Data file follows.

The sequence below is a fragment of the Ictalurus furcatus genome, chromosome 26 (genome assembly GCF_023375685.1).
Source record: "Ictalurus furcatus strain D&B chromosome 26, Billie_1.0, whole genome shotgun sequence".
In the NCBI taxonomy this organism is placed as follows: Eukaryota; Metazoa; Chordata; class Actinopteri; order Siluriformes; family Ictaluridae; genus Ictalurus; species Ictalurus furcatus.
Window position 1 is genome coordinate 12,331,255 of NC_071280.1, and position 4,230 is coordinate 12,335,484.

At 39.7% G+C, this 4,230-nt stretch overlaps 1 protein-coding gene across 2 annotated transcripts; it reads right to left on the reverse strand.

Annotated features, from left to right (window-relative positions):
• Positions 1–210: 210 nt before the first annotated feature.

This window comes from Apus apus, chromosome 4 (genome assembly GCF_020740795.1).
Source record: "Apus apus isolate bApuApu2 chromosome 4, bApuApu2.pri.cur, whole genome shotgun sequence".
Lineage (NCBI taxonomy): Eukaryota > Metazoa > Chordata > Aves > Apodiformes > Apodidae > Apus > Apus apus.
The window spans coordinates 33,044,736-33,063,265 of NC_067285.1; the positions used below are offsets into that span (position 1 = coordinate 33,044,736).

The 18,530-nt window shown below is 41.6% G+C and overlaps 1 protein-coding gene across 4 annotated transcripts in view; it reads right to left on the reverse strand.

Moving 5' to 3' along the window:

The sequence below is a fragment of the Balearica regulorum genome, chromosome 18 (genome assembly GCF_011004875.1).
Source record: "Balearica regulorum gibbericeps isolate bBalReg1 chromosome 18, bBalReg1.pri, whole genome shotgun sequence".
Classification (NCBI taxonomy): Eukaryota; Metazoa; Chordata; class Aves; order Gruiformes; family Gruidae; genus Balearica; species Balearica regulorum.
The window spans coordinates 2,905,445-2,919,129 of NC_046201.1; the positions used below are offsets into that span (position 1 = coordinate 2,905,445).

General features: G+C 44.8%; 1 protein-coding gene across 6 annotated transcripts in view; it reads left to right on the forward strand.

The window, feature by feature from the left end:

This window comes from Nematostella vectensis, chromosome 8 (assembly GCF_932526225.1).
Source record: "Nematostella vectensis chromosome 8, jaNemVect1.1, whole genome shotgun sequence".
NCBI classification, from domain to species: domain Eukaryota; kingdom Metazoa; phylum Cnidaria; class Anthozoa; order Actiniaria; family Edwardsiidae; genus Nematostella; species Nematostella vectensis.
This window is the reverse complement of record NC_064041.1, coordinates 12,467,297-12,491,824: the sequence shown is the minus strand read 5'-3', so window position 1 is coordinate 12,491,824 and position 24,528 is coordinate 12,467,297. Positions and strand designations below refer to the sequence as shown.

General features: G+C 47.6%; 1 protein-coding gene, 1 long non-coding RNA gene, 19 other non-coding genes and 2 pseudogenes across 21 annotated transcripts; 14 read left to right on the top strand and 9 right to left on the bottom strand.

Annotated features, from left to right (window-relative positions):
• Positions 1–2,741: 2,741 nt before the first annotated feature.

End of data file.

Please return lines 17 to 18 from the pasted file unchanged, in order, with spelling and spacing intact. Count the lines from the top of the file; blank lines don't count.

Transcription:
The window spans coordinates 2,905,445-2,919,129 of NC_046201.1; the positions used below are offsets into that span (position 1 = coordinate 2,905,445).

General features: G+C 44.8%; 1 protein-coding gene across 6 annotated transcripts in view; it reads left to right on the forward strand.